Group seminar on 5. January, 14:15 CET
A Probabilistic Assessment of Extreme Precipitation in the Eastern Mediterranean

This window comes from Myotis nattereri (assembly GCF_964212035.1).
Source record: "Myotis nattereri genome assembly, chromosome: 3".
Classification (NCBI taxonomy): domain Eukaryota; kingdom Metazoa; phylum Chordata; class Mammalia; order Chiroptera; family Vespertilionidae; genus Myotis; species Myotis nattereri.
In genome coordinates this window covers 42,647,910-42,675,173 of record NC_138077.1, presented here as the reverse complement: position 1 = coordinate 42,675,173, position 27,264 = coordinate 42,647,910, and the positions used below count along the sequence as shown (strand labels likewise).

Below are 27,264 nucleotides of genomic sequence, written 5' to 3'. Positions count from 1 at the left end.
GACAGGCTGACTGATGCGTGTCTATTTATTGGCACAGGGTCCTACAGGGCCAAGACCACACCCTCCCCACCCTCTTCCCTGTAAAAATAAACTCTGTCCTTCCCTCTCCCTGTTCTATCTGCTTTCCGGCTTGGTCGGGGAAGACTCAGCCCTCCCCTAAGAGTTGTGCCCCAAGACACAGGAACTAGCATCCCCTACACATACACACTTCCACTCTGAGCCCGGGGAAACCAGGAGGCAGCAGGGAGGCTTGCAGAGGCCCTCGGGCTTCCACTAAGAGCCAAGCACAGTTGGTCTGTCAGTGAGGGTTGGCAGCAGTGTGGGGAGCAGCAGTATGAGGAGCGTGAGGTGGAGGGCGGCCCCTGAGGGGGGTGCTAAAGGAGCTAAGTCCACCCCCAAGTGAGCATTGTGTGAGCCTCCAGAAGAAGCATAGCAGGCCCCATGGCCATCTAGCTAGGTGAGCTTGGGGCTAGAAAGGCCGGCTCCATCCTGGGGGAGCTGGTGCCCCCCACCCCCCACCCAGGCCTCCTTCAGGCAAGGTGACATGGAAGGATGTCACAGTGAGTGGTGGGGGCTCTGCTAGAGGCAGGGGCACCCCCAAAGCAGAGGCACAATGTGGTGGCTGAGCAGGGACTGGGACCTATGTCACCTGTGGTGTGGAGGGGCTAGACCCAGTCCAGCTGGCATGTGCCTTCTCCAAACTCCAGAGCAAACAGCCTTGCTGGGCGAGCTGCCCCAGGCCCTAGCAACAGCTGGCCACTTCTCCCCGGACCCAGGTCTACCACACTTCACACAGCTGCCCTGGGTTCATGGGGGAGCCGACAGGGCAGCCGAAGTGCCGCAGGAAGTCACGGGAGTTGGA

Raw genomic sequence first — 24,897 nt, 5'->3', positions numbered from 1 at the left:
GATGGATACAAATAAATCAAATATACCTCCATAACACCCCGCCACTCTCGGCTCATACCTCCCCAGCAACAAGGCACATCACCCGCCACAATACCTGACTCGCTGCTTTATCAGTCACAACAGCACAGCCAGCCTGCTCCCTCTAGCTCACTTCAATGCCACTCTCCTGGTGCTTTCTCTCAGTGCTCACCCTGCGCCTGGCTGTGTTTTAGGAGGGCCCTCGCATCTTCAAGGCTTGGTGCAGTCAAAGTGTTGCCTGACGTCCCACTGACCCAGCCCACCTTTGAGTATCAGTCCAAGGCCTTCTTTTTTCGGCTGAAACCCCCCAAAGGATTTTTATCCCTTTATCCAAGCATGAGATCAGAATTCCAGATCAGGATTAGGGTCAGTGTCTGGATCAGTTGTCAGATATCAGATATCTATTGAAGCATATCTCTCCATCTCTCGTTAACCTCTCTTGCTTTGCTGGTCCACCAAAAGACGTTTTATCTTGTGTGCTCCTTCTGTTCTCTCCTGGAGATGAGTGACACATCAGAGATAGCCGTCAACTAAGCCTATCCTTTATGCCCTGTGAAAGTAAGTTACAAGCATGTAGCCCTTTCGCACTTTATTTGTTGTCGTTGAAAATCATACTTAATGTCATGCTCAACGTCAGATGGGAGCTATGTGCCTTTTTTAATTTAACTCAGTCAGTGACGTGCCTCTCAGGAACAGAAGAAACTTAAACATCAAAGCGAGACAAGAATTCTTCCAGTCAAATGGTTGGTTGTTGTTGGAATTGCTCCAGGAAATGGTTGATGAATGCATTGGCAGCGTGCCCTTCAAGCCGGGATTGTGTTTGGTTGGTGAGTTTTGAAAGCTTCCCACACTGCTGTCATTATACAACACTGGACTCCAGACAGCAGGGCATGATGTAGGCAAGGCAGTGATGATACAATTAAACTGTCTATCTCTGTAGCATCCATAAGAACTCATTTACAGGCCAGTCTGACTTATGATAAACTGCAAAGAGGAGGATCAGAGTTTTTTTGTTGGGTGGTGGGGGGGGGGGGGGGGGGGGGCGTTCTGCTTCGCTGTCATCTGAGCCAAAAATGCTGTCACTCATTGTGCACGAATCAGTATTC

Precipitation indices of the Syrian, Lebanese and Israeli coastal areas are modelled using the generalised Pareto distribution. All datasets are declustered after a threshold has been selected. The parameters of the stationary models are estimated using the maximum likelihood, L-moments and Bayesian inference methods. The goodness-of-fit of stationary models is assessed quantitatively and qualitatively with the Anderson-Darling (AD) test and QQ-plots respectively. Trend tests using Spearman’s rho, the Mann-Kendall test and a modified Mann-Kendall test are applied to declustered peak-over-threshold (POT) datasets. Non-stationarity models with several different covariates, i.e. time and teleconnection indices, are applied to models which have passed the AD test. The goodness-of-fit of non-stationary models is assessed in comparison to the stationary models with the likelihood ratio test (LRT) and with the differences in the Akaike information criterion (AIC). The results of the non-stationary models do not show clear influences from teleconnection patterns on extreme precipitation indices, except for the North Atlantic oscillation (NAO) which is shown to have an influence on localised extreme precipitation in the Syrian coast. Non-stationary models indicate that localised extreme precipitation will increase with time in all coastal regions. Return levels are computed for the models that passed the AD test and those that fared better in the LRT and AIC. Two different return level approximation methods are reviewed for non-stationary models. The sensitivity of the return level with respect to the NAO and the sensitivity of the return level with respect to the return time is conducted on the Syrian coastal area dataset, in which higher sensitivities are yielded with negative NAO.